I really don’t understand the vocal minority who try and convince people that the last Star Trek movie was a bad one. The Star Trek franchise was pretty much dead. The last movie completely revitalized it, made Chris Pine a star and Abrahams one of the hottest directors in Hollywood. Both audiences AND critics loved it. Even if YOU didn’t like it, it’s hard to argue with results.

            Comment by Tim W. — Thursday January 24, 2013 @ 7:57pm PST  
          • Everything that Tim W. said in his reply TIMES 1,000.

            Comment by Screenwriter — Thursday January 24, 2013 @ 8:55pm PST  
          • Just because a movie makes a ton of money, doesn’t make it a good movie.

            Comment by max — Friday January 25, 2013 @ 1:22am PST  
          • I’m a huge TOS and DS9 fan and I’ve seen every episode of every Trek series. I’ve read the novels. The comics. I’ve even seen the ’70s cartoon. Back in ’09, I was skeptical of the reboot. I ended up paying to see it five times. Critics and most Trek fans seemed to love Abrams’ Trek, but since ’09 the “vocal minority” Tim W. mentioned has been trying to rewrite history. Sorry, but you’re not going to convince many people that the filet mignon we ate was actually a Big Mac.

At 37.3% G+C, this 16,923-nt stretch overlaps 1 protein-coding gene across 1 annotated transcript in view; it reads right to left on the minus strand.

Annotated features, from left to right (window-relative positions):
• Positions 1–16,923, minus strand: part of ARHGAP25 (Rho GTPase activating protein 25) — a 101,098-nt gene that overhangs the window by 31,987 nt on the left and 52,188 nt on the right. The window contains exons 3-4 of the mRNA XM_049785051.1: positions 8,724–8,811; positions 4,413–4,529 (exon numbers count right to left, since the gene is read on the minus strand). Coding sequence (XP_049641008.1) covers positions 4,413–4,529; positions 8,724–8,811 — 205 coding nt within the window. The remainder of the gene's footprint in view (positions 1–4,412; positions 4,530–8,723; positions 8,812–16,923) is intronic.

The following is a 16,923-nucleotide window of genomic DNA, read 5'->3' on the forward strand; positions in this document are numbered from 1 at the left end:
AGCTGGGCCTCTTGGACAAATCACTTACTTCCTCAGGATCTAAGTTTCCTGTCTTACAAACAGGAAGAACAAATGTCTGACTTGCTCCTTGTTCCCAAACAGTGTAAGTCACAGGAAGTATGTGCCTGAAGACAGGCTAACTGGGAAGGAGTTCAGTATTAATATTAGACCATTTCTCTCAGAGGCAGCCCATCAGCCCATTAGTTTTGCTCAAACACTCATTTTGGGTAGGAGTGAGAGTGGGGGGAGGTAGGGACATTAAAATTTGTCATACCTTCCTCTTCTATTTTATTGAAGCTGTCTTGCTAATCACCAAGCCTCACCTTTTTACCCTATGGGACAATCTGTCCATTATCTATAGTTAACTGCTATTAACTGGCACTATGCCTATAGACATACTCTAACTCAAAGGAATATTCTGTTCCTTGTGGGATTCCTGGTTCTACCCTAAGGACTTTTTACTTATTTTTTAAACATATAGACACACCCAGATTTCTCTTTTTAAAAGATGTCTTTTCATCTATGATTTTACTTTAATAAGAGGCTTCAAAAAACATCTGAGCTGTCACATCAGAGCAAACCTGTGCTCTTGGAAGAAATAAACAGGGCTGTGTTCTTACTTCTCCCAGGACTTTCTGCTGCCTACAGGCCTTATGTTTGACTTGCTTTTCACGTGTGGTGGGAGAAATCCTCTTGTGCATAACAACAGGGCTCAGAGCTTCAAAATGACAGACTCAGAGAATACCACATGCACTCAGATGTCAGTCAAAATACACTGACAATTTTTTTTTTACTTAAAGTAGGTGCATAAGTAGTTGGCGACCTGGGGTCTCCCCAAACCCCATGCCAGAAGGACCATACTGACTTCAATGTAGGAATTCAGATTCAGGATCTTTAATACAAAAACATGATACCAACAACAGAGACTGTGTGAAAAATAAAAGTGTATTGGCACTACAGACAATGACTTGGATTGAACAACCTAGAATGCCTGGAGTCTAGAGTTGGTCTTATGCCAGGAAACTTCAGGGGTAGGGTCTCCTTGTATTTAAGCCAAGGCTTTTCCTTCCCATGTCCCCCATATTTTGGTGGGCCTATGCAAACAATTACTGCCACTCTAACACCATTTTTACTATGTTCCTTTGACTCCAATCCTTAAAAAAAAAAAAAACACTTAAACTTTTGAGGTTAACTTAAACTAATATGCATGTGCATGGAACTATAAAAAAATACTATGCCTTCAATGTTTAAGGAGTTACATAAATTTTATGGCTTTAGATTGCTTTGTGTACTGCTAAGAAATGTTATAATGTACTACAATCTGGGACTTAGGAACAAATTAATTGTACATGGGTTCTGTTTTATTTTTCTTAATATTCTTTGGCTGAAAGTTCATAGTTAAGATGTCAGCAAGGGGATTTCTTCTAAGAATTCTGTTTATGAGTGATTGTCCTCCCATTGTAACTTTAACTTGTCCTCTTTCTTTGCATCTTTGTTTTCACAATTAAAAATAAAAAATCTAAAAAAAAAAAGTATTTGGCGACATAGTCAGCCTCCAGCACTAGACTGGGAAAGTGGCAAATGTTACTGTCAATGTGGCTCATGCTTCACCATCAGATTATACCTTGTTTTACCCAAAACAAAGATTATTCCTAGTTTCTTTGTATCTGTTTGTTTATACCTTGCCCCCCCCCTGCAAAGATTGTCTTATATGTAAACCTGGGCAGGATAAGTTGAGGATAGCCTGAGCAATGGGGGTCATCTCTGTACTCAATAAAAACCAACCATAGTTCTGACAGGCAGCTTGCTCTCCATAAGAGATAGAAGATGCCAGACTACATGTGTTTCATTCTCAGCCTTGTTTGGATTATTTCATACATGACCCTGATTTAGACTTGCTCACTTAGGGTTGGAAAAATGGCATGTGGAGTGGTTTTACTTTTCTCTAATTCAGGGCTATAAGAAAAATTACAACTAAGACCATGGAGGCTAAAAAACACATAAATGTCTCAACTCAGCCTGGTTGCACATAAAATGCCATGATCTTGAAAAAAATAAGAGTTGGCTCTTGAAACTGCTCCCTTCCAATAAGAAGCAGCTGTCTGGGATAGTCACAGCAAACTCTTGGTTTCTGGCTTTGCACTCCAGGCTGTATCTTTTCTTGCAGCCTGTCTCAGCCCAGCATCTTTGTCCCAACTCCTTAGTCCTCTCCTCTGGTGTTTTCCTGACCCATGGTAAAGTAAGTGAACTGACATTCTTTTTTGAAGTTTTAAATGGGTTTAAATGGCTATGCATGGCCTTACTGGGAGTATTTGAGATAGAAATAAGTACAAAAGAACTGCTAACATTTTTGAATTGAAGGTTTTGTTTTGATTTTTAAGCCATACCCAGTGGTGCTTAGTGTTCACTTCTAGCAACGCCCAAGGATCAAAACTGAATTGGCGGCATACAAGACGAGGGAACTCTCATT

Comment by DB — Friday January 25, 2013 @ 1:23am PST  
          • You can’t compare movies based on money unless you adjust it for difference in movie ticket costs and number of screens. When the first Star Trek came out it was could be seen for $2.50 – no theater now has prices that cheap, try $10 or more. So divide the gross by 4 and compare it to the first, but before you do that divide it again by 3 because that original movie was on less than 1/3 as many screens. When you do that you find that the original did better even though it was one of the worst movies ever made.

            And don’t yammer about critics, I’ve seen enough of the movies critics loved that were absolute garbage.

            Comment by Anonymous — Friday January 25, 2013 @ 4:15am PST  
          • Tim W. has said it all and said it well. I need read no further.
            Engage!

            Comment by Phil — Friday January 25, 2013 @ 4:58am PST  
          • Fringe was DoA? Five years is a pretty good run for a DoA.

            Comment by Bob Haywood — Friday January 25, 2013 @ 8:08am PST